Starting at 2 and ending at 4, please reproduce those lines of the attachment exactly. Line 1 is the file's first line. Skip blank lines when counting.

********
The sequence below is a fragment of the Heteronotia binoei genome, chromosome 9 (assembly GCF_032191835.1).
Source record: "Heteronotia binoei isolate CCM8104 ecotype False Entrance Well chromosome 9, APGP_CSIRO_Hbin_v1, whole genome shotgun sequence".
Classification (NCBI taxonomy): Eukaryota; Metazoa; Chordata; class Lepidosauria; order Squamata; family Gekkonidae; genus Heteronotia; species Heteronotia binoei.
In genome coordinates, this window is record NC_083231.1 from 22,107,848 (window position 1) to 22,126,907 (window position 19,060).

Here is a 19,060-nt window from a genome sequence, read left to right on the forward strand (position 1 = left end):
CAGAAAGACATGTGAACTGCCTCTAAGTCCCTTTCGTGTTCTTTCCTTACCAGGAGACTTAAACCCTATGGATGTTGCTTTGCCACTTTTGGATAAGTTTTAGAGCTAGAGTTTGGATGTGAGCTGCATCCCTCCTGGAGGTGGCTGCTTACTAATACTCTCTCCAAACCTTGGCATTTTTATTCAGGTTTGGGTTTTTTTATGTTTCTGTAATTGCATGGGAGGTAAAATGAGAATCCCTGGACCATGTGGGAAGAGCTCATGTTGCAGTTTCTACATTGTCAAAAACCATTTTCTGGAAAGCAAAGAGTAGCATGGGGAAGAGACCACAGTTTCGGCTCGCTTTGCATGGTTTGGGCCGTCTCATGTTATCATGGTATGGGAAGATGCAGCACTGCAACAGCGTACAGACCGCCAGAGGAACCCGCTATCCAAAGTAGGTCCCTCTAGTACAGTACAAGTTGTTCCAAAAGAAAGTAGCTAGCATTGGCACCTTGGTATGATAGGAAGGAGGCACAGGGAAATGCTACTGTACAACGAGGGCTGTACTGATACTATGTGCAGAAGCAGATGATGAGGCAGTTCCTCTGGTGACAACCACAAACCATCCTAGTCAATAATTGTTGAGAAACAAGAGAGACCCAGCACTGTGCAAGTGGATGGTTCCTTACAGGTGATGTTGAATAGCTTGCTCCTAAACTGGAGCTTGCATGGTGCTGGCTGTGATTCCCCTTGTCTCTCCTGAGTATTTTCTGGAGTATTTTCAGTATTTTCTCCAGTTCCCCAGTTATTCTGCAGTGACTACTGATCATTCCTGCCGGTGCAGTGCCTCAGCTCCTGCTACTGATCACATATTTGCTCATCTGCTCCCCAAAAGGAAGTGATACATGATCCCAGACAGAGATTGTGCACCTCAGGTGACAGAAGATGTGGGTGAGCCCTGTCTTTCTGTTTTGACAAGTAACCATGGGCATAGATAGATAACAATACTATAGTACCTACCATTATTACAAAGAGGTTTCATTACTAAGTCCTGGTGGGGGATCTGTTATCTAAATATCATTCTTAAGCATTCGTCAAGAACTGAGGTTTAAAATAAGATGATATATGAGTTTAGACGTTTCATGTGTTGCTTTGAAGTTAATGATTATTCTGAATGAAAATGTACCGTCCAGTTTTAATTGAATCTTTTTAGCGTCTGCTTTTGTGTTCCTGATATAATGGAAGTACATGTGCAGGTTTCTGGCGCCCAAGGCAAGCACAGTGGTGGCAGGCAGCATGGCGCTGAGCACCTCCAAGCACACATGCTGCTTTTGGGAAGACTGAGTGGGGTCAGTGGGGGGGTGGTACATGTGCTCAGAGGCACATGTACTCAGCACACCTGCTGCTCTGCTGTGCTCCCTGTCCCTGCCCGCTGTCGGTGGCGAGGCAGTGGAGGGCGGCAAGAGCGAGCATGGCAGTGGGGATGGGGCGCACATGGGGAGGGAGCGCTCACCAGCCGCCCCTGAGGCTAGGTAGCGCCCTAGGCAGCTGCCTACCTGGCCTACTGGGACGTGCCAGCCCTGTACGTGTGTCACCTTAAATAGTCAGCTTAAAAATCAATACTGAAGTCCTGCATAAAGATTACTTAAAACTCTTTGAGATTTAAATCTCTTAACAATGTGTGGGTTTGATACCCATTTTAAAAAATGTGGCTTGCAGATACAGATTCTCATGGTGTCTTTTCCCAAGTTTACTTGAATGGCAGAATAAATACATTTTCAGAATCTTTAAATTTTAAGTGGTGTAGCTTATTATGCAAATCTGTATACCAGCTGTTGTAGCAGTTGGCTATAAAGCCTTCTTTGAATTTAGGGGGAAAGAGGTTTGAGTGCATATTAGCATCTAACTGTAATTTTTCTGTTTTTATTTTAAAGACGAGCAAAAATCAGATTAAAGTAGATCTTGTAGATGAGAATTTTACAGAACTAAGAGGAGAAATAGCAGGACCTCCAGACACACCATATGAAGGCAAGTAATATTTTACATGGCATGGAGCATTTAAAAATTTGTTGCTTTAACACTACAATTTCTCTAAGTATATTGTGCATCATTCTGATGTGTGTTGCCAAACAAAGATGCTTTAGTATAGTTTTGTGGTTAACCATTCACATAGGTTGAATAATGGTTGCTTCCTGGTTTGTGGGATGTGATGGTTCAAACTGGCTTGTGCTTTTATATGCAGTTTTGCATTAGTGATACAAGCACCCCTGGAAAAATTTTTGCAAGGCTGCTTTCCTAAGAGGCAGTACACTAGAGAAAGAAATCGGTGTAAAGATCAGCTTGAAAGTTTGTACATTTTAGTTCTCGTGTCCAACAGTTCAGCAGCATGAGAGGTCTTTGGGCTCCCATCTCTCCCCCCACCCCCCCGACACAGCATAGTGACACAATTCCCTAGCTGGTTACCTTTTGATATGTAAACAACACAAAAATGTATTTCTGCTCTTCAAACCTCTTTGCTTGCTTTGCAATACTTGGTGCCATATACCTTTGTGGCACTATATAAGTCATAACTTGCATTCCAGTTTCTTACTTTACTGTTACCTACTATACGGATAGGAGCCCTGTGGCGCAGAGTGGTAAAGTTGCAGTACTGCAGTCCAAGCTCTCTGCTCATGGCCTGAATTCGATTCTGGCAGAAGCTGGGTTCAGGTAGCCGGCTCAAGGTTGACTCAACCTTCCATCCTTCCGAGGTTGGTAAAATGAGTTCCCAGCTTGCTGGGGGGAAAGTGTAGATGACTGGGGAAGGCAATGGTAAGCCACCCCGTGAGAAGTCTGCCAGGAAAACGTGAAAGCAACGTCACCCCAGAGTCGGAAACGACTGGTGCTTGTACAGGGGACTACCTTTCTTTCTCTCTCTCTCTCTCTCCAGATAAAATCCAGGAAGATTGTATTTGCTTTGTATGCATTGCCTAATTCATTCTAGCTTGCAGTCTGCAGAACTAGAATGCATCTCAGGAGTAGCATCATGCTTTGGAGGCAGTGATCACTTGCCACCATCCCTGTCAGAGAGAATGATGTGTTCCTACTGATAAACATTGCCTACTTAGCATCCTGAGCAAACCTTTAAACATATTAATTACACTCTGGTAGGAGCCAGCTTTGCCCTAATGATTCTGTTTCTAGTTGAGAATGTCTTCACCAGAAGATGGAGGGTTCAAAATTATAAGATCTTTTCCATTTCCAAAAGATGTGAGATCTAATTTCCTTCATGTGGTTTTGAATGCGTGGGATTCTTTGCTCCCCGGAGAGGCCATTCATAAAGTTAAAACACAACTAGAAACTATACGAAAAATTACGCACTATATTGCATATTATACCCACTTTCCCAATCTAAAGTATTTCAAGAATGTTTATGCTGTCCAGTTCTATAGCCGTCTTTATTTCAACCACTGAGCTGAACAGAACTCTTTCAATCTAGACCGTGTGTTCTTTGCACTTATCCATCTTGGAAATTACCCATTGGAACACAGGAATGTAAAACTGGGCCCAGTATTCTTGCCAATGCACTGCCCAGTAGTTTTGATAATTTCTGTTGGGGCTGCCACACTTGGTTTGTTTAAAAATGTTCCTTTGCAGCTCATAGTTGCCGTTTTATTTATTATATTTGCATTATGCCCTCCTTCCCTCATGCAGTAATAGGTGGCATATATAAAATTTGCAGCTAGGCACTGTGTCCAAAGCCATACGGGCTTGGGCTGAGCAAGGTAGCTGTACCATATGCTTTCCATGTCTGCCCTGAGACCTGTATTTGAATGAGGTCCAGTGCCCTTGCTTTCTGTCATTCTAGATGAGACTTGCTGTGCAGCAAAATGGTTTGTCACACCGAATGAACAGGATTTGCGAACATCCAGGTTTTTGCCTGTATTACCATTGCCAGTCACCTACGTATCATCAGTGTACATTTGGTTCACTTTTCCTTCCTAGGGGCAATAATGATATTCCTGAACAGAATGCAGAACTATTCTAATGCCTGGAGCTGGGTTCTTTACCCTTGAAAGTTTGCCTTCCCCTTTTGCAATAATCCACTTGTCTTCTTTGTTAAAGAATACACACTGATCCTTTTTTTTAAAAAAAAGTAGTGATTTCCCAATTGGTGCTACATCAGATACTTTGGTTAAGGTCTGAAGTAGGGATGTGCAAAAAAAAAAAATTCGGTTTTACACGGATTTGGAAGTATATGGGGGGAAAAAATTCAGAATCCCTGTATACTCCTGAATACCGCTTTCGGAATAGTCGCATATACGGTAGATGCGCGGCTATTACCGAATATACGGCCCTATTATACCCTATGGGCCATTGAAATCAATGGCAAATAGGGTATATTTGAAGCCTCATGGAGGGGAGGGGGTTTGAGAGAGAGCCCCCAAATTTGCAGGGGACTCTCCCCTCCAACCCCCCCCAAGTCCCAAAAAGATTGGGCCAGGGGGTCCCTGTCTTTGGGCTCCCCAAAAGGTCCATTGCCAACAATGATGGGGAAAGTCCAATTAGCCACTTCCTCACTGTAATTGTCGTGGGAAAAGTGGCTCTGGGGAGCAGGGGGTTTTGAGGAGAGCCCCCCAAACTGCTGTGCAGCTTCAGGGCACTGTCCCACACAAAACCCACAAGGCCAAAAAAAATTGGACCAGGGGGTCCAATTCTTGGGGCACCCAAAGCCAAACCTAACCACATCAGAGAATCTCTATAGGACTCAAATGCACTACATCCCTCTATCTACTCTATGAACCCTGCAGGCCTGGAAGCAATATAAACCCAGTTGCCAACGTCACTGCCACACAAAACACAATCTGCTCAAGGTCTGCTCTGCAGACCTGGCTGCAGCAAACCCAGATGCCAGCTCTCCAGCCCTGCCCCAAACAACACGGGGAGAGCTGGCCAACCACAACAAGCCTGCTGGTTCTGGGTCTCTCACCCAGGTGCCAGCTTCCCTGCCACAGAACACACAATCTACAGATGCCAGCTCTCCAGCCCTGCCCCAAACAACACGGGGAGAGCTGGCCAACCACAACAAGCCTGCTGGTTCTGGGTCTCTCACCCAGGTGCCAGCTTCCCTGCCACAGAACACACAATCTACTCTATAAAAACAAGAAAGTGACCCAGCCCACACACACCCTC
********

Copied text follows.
Source record: "Heteronotia binoei isolate CCM8104 ecotype False Entrance Well chromosome 9, APGP_CSIRO_Hbin_v1, whole genome shotgun sequence".
Classification (NCBI taxonomy): Eukaryota; Metazoa; Chordata; class Lepidosauria; order Squamata; family Gekkonidae; genus Heteronotia; species Heteronotia binoei.
In genome coordinates, this window is record NC_083231.1 from 22,107,848 (window position 1) to 22,126,907 (window position 19,060).